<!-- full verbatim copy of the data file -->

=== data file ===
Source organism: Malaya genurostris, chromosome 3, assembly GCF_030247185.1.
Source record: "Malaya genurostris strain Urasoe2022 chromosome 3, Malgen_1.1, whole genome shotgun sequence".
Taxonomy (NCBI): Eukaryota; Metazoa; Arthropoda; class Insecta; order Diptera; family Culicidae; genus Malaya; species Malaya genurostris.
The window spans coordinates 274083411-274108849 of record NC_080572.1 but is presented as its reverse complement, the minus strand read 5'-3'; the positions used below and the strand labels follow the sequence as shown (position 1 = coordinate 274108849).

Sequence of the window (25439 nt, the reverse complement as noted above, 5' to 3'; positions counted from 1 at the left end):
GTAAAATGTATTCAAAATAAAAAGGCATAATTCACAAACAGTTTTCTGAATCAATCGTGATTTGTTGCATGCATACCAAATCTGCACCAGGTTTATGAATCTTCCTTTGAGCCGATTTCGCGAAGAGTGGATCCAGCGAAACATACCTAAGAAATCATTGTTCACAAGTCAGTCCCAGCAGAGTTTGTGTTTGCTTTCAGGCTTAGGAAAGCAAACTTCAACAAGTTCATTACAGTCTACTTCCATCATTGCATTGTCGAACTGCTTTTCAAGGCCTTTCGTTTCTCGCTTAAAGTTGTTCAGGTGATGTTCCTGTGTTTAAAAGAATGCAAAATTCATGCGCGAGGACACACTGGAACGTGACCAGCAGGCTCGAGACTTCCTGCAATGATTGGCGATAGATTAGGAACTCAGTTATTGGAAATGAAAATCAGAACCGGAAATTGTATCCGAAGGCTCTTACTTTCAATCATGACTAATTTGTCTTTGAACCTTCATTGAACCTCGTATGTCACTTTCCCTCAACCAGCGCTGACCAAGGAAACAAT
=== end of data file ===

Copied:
Source organism: Malaya genurostris, chromosome 3, assembly GCF_030247185.1.
Source record: "Malaya genurostris strain Urasoe2022 chromosome 3, Malgen_1.1, whole genome shotgun sequence".
Taxonomy (NCBI): Eukaryota; Metazoa; Arthropoda; class Insecta; order Diptera; family Culicidae; genus Malaya; species Malaya genurostris.
The window spans coordinates 274083411-274108849 of record NC_080572.1 but is presented as its reverse complement, the minus strand read 5'-3'; the positions used below and the strand labels follow the sequence as shown (position 1 = coordinate 274108849).

Sequence of the window (25439 nt, the reverse complement as noted above, 5' to 3'; positions counted from 1 at the left end):
GTAAAATGTATTCAAAATAAAAAGGCATAATTCACAAACAGTTTTCTGAATCAATCGTGATTTGTTGCATGCATACCAAATCTGCACCAGGTTTATGAATCTTCCTTTGAGCCGATTTCGCGAAGAGTGGATCCAGCGAAACATACCTAAGAAATCATTGTTCACAAGTCAGTCCCAGCAGAGTTTGTGTTTGCTTTCAGGCTTAGGAAAGCAAACTTCAACAAGTTCATTACAGTCTACTTCCATCATTGCATTGTCGAACTGCTTTTCAAGGCCTTTCGTTTCTCGCTTAAAGTTGTTCAGGTGATGTTCCTGTGTTTAAAAGAATGCAAAATTCATGCGCGAGGACACACTGGAACGTGACCAGCAGGCTCGAGACTTCCTGCAATGATTGGCGATAGATTAGGAACTCAGTTATTGGAAATGAAAATCAGAACCGGAAATTGTATCCGAAGGCTCTTACTTTCAATCATGACTAATTTGTCTTTGAACCTTCATTGAACCTCGTATGTCACTTTCCCTCAACCAGCGCTGACCAAGGAAACAAT